De Blasio Calls For Higher NYC Minimum Wage Than Cuomo Proposal

Mayor Bill de Blasio with Gov. Andrew Cuomo last week. (Photo: Vanessa Ogle)

Mayor Bill de Blasio with Gov. Andrew Cuomo last week. (Photo: Vanessa Ogle)

Mayor Bill de Blasio today vowed to push for a minimum wage higher than that proposed by Gov. Andrew Cuomo—pushing for a an hourly wage of $13 in the city next year that would rise to $15 by 2019.

“It’s crucial to lower the expenses of hard-working people, but to be fair—nothing does more to address income equality than actually raising people’s incomes,” Mr. de Blasio said today in his State of the City Address, which focused largely on making New York City a more affordable place to live. 

Gov. Andrew Cuomo has proposed a statewide minimum wage of $10.50, with an extra dollar for New York City at $11.50. But Mr. de Blasio said today that proposal does not go far enough.

The current minimum wage proposal simply doesn’t do enough to help New York City,” Mr. de Blasio said. “That’s why we will fight to raise New York City’s minimum wage to more than $13 per hour next year.”

The mayor said he would also call for an indexed minimum wage, which would increase with inflation. Through indexing, the city would have a $15 an hour minimum wage—something fast food workers in particular have been rallying for—by 2019.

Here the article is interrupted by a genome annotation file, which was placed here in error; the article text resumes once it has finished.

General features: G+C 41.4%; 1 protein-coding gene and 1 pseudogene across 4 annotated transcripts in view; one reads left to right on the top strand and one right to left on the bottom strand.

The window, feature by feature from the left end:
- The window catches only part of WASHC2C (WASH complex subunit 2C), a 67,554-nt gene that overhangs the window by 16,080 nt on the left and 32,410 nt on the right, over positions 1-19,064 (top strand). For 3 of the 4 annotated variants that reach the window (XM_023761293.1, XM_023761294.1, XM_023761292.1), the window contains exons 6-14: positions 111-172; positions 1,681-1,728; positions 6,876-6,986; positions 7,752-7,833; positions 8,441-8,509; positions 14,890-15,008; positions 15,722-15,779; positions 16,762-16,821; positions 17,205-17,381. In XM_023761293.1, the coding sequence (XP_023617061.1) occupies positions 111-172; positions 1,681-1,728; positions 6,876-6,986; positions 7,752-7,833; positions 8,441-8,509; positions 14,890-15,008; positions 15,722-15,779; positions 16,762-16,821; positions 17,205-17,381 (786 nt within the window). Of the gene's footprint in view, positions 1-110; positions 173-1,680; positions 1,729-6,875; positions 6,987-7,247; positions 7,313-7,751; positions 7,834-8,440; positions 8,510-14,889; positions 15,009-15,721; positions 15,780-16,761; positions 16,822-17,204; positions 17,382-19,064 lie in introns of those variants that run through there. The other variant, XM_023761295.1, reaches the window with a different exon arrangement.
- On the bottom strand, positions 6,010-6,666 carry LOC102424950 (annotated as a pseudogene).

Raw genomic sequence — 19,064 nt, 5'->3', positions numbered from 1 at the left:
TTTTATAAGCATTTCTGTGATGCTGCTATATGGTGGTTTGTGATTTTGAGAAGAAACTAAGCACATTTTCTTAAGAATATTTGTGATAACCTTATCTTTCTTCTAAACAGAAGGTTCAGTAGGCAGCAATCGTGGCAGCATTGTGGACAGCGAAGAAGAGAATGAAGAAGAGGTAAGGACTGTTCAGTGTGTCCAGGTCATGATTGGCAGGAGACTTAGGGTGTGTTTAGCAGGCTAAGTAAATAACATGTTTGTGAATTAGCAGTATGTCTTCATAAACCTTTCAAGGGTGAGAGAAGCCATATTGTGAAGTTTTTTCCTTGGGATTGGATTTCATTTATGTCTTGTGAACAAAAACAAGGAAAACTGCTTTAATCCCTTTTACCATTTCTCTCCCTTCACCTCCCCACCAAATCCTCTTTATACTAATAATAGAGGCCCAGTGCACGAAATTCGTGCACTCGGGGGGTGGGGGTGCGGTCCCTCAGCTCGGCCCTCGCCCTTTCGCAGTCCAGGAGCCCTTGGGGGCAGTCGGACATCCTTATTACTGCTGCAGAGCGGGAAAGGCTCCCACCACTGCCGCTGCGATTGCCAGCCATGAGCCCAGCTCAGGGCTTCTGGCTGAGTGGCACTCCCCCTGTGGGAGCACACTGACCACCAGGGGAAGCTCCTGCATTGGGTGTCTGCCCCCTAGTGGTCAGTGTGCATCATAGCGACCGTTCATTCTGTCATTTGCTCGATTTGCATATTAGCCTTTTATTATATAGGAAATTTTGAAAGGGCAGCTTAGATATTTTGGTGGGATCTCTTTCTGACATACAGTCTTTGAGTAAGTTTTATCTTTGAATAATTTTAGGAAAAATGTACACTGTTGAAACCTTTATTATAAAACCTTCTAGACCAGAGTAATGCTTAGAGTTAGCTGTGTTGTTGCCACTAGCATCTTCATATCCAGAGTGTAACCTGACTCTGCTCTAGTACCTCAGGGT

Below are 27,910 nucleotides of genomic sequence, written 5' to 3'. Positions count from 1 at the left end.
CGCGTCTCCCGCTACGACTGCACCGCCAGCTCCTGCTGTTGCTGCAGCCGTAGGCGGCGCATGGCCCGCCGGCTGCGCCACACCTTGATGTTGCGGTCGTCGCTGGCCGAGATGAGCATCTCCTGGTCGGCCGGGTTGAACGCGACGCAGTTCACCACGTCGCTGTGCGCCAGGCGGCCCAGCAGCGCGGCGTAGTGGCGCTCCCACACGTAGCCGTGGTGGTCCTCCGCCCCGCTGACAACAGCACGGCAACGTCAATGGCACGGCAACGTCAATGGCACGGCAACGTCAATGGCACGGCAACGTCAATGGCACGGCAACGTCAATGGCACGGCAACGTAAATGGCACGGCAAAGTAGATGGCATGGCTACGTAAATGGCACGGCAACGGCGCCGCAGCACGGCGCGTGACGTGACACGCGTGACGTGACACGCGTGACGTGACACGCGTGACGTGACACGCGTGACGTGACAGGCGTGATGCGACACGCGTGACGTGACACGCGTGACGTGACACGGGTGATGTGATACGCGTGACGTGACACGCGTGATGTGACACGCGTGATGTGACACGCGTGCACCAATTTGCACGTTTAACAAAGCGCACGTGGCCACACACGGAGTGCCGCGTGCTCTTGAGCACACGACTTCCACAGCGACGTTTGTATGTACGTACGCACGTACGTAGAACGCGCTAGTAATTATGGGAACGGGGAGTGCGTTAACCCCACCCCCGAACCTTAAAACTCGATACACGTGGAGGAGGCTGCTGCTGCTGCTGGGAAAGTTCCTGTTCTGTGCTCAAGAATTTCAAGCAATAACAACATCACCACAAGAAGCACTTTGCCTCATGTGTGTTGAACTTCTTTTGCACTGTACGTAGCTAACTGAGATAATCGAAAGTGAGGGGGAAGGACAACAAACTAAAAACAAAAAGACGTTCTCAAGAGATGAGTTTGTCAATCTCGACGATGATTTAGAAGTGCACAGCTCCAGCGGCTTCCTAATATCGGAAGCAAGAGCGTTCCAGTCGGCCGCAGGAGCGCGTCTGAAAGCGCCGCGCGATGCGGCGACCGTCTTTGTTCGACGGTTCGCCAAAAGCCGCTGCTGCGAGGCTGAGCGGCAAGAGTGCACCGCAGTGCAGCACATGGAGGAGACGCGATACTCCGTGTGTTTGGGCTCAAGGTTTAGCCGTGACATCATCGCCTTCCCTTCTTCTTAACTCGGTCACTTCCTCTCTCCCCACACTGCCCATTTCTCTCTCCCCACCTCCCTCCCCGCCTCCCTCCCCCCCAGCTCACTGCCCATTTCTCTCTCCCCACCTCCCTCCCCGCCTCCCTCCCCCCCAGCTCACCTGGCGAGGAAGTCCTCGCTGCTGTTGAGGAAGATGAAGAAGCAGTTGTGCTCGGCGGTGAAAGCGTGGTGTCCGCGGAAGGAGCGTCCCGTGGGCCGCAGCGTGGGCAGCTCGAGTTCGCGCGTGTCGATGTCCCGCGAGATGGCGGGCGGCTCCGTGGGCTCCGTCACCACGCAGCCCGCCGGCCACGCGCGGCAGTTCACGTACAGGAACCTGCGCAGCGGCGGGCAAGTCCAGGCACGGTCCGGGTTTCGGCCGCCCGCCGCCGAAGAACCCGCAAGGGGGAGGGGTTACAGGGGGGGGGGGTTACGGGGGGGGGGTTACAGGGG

A spokeswoman for Mr. Cuomo, Melissa DeRosa, cast doubt on the possibility of such a plan being passed by the state legislature.

“The Governor agrees with Mayor de Blasio that we must raise the minimum wage in New York. While we believe the State Legislature will view an increase to more than $13 as a non-starter, we will continue to push for the aggressive proposal the Governor outlined last month that also accounts for the higher cost of living that workers experience in New York City,” Ms. DeRosa said.

But Deputy Mayor Alicia Glen said she was confident the city could achieve some movement on the minimum wage.

“I think it’s incredibly important. The mayor has been clear all along that we need to have indexing to deal with the realities of the expense and the labor market here in New York, and we feel confident that we can get some movement on that this year,” Ms. Glen said.

De Blasio Calls For Higher NYC Minimum Wage Than Cuomo Proposal